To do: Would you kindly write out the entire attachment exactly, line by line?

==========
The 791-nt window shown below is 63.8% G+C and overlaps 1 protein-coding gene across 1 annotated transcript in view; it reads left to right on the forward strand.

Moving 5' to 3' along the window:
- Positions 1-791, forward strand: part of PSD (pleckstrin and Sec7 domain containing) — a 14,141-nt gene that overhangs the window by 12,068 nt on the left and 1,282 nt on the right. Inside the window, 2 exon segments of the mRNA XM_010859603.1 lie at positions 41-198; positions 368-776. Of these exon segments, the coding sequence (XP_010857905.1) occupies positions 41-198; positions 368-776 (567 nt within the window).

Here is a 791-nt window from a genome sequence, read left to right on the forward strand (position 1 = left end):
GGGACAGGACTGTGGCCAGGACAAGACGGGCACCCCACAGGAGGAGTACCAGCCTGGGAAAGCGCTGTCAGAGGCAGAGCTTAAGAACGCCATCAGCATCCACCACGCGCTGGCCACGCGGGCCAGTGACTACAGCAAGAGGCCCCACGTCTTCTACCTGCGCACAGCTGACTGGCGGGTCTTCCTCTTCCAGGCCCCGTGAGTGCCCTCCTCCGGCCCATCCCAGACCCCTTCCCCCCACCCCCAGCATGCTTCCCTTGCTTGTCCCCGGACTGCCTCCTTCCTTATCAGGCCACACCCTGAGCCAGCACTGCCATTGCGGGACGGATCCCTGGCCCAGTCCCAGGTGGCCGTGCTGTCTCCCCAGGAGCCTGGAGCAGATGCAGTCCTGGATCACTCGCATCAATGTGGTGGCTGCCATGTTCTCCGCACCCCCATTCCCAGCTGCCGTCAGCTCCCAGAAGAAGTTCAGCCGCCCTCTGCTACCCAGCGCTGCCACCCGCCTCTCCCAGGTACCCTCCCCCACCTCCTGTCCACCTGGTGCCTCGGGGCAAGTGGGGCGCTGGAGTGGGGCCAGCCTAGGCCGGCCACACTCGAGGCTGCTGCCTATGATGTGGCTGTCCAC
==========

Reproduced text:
The 791-nt window shown below is 63.8% G+C and overlaps 1 protein-coding gene across 1 annotated transcript in view; it reads left to right on the forward strand.

Moving 5' to 3' along the window:
- Positions 1-791, forward strand: part of PSD (pleckstrin and Sec7 domain containing) — a 14,141-nt gene that overhangs the window by 12,068 nt on the left and 1,282 nt on the right. Inside the window, 2 exon segments of the mRNA XM_010859603.1 lie at positions 41-198; positions 368-776. Of these exon segments, the coding sequence (XP_010857905.1) occupies positions 41-198; positions 368-776 (567 nt within the window).

Here is a 791-nt window from a genome sequence, read left to right on the forward strand (position 1 = left end):
GGGACAGGACTGTGGCCAGGACAAGACGGGCACCCCACAGGAGGAGTACCAGCCTGGGAAAGCGCTGTCAGAGGCAGAGCTTAAGAACGCCATCAGCATCCACCACGCGCTGGCCACGCGGGCCAGTGACTACAGCAAGAGGCCCCACGTCTTCTACCTGCGCACAGCTGACTGGCGGGTCTTCCTCTTCCAGGCCCCGTGAGTGCCCTCCTCCGGCCCATCCCAGACCCCTTCCCCCCACCCCCAGCATGCTTCCCTTGCTTGTCCCCGGACTGCCTCCTTCCTTATCAGGCCACACCCTGAGCCAGCACTGCCATTGCGGGACGGATCCCTGGCCCAGTCCCAGGTGGCCGTGCTGTCTCCCCAGGAGCCTGGAGCAGATGCAGTCCTGGATCACTCGCATCAATGTGGTGGCTGCCATGTTCTCCGCACCCCCATTCCCAGCTGCCGTCAGCTCCCAGAAGAAGTTCAGCCGCCCTCTGCTACCCAGCGCTGCCACCCGCCTCTCCCAGGTACCCTCCCCCACCTCCTGTCCACCTGGTGCCTCGGGGCAAGTGGGGCGCTGGAGTGGGGCCAGCCTAGGCCGGCCACACTCGAGGCTGCTGCCTATGATGTGGCTGTCCAC